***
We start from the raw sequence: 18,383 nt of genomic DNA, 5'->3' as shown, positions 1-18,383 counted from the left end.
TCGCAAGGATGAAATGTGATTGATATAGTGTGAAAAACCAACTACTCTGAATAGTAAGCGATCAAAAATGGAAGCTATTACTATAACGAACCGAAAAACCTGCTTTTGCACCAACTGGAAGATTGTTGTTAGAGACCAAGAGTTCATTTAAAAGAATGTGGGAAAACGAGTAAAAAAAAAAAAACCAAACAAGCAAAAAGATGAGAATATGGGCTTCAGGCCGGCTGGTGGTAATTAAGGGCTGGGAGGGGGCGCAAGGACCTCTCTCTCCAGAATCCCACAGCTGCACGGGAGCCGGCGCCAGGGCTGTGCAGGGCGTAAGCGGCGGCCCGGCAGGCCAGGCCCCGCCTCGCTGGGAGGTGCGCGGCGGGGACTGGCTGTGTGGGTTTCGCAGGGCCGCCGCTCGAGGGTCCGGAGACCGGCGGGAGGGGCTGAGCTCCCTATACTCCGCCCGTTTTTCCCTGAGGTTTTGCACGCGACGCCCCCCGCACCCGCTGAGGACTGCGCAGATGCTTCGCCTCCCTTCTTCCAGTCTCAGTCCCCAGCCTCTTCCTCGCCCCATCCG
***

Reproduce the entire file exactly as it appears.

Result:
We start from the raw sequence: 18,383 nt of genomic DNA, 5'->3' as shown, positions 1-18,383 counted from the left end.
TCGCAAGGATGAAATGTGATTGATATAGTGTGAAAAACCAACTACTCTGAATAGTAAGCGATCAAAAATGGAAGCTATTACTATAACGAACCGAAAAACCTGCTTTTGCACCAACTGGAAGATTGTTGTTAGAGACCAAGAGTTCATTTAAAAGAATGTGGGAAAACGAGTAAAAAAAAAAAAACCAAACAAGCAAAAAGATGAGAATATGGGCTTCAGGCCGGCTGGTGGTAATTAAGGGCTGGGAGGGGGCGCAAGGACCTCTCTCTCCAGAATCCCACAGCTGCACGGGAGCCGGCGCCAGGGCTGTGCAGGGCGTAAGCGGCGGCCCGGCAGGCCAGGCCCCGCCTCGCTGGGAGGTGCGCGGCGGGGACTGGCTGTGTGGGTTTCGCAGGGCCGCCGCTCGAGGGTCCGGAGACCGGCGGGAGGGGCTGAGCTCCCTATACTCCGCCCGTTTTTCCCTGAGGTTTTGCACGCGACGCCCCCCGCACCCGCTGAGGACTGCGCAGATGCTTCGCCTCCCTTCTTCCAGTCTCAGTCCCCAGCCTCTTCCTCGCCCCATCCG